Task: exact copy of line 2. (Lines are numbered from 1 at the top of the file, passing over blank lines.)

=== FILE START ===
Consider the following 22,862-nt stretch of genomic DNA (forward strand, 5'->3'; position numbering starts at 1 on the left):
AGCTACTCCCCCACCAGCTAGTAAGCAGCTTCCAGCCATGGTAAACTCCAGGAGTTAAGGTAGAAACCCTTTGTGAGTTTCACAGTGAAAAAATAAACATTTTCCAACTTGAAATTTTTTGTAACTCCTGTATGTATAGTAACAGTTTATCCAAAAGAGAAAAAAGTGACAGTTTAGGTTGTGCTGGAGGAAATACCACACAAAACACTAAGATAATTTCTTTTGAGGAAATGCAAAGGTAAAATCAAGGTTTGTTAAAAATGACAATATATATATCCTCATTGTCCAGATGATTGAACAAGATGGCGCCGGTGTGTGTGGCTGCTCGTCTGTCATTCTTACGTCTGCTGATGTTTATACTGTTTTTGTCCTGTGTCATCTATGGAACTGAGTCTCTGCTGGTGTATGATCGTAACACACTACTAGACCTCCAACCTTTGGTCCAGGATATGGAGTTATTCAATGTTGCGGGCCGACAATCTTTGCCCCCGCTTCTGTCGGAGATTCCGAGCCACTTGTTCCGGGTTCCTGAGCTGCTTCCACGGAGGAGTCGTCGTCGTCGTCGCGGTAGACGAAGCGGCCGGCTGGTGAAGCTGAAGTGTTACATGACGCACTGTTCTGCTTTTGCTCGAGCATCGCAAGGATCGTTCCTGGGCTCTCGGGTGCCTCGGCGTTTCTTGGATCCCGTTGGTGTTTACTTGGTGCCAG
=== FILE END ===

AGCTACTCCCCCACCAGCTAGTAAGCAGCTTCCAGCCATGGTAAACTCCAGGAGTTAAGGTAGAAACCCTTTGTGAGTTTCACAGTGAAAAAATAAACATTTTCCAACTTGAAATTTTTTGTAACTCCTGTATGTATAGTAACAGTTTATCCAAAAGAGAAAAAAGTGACAGTTTAGGTTGTGCTGGAGGAAATACCACACAAAACACTAAGATAATTTCTTTTGAGGAAATGCAAAGGTAAAATCAAGGTTTGTTAAAAATGACAATATATATATCCTCATTGTCCAGATGATTGAACAAGATGGCGCCGGTGTGTGTGGCTGCTCGTCTGTCATTCTTACGTCTGCTGATGTTTATACTGTTTTTGTCCTGTGTCATCTATGGAACTGAGTCTCTGCTGGTGTATGATCGTAACACACTACTAGACCTCCAACCTTTGGTCCAGGATATGGAGTTATTCAATGTTGCGGGCCGACAATCTTTGCCCCCGCTTCTGTCGGAGATTCCGAGCCACTTGTTCCGGGTTCCTGAGCTGCTTCCACGGAGGAGTCGTCGTCGTCGTCGCGGTAGACGAAGCGGCCGGCTGGTGAAGCTGAAGTGTTACATGACGCACTGTTCTGCTTTTGCTCGAGCATCGCAAGGATCGTTCCTGGGCTCTCGGGTGCCTCGGCGTTTCTTGGATCCCGTTGGTGTTTACTTGGTGCCAG